The OMTP module is glued to a base card to create the actual card. Power and data is carried by the electrode to the Flash-memory chip when the card is inserted into a device. A notched corner indicates the power requirements of the SmartMedia card. Looking at the card with the electrode facing up, if the notch is on the left side, the card needs 5 volts. If the notch is on the right side, it requires 3.3 volts.
SmartMedia cards erase, write and read memory in small blocks (256- or 512-byte increments). This approach means that they are capable of fast, reliable performance while allowing you to specify which data you wish to keep. They are small, lightweight and easy to use. They are less rugged than other forms of removable solid-state storage, so you should be very careful when handling and storing them.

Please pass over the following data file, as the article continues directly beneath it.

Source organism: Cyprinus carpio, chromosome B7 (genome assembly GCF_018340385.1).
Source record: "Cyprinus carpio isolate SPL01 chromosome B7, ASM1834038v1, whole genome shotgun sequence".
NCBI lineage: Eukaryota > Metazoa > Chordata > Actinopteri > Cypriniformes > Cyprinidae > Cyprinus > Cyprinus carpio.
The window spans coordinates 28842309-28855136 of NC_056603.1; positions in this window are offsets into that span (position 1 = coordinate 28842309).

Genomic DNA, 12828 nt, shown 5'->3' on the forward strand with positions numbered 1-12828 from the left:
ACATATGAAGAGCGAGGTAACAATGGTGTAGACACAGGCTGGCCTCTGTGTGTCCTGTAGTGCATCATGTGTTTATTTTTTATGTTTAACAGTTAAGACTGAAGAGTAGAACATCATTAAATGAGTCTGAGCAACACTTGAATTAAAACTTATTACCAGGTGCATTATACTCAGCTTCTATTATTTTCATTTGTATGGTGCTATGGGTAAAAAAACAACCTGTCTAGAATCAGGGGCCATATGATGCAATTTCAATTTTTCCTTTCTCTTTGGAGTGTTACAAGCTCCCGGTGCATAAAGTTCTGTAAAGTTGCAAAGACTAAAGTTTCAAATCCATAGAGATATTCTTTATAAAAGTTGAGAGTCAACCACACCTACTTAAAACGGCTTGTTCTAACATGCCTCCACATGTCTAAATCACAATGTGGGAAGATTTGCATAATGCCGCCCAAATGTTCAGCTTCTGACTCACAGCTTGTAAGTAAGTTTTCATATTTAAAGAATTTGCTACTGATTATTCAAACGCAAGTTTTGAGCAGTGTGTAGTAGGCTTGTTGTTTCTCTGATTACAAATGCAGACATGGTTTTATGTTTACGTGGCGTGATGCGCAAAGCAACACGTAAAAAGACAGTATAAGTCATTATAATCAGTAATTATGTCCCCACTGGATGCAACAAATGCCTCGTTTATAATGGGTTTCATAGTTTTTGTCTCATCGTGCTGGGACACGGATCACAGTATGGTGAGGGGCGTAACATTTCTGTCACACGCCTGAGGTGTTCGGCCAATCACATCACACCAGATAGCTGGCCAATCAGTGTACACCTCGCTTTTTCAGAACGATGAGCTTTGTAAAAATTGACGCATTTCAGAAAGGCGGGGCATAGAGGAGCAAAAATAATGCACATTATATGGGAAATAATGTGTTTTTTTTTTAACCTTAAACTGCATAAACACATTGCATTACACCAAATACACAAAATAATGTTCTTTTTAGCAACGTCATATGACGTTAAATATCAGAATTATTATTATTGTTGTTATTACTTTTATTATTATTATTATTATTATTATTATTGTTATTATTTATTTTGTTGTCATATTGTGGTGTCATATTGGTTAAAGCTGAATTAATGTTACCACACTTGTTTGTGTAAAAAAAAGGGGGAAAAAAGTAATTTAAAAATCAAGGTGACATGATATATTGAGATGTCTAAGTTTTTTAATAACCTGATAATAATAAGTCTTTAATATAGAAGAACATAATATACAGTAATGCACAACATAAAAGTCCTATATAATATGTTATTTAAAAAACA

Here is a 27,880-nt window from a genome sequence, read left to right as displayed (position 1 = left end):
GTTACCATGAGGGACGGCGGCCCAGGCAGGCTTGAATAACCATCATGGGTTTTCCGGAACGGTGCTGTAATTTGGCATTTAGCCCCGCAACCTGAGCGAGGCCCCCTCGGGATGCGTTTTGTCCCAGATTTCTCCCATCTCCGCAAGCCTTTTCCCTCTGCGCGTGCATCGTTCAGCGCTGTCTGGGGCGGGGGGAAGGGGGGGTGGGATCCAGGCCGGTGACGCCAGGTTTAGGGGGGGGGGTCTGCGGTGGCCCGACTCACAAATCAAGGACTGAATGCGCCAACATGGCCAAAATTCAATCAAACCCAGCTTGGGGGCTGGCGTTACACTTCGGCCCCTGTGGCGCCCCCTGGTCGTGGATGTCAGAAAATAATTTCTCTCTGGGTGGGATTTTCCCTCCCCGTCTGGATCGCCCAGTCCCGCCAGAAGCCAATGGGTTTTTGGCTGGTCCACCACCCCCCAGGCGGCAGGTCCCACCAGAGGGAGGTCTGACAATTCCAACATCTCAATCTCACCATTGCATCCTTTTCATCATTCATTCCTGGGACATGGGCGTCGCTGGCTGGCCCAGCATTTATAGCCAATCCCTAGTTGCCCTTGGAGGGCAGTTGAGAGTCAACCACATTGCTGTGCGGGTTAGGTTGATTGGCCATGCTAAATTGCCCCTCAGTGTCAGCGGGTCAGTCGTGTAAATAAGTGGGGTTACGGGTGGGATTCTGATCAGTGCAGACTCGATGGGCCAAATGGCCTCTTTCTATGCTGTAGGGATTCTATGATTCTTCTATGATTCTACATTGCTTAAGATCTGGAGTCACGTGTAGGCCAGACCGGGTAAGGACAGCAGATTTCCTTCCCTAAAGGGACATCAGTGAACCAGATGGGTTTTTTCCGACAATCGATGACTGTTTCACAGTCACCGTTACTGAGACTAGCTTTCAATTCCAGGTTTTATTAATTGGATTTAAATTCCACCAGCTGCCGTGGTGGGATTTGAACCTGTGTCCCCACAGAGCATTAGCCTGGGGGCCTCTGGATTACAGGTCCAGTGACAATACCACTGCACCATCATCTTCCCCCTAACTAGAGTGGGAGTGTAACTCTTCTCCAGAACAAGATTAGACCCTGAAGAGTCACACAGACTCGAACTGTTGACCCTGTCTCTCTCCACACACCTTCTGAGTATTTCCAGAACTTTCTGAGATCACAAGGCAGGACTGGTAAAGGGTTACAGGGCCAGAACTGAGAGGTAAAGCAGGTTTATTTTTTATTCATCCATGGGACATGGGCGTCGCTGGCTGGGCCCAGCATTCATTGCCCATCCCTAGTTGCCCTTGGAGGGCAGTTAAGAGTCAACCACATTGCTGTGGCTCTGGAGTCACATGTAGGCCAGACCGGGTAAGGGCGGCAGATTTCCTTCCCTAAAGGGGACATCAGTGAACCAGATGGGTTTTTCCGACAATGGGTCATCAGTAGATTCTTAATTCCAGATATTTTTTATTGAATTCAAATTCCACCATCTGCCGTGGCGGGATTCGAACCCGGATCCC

CompactFlash cards were developed by Sandisk in 1994, and they are different from SmartMedia cards in two important ways:
- They are thicker.
- They utilize a controller chip.
As shown below, CompactFlash cards are 43 mm wide and 36 mm long, and come in two thicknesses: Type I cards are 3.3 mm thick, and Type II cards are 5.5 mm thick.
CompactFlash cards support dual voltage and will operate at either 3.3 volts or 5 volts.
The increased thickness of the card allows for greater storage capacity than SmartMedia cards. CompactFlash sizes range from 8 MB to 6GB. The onboard controller can increase performance, particularly on devices that have slow processors. The case and controller chip add size, weight and complexity to the CompactFlash card when compared to the SmartMedia card.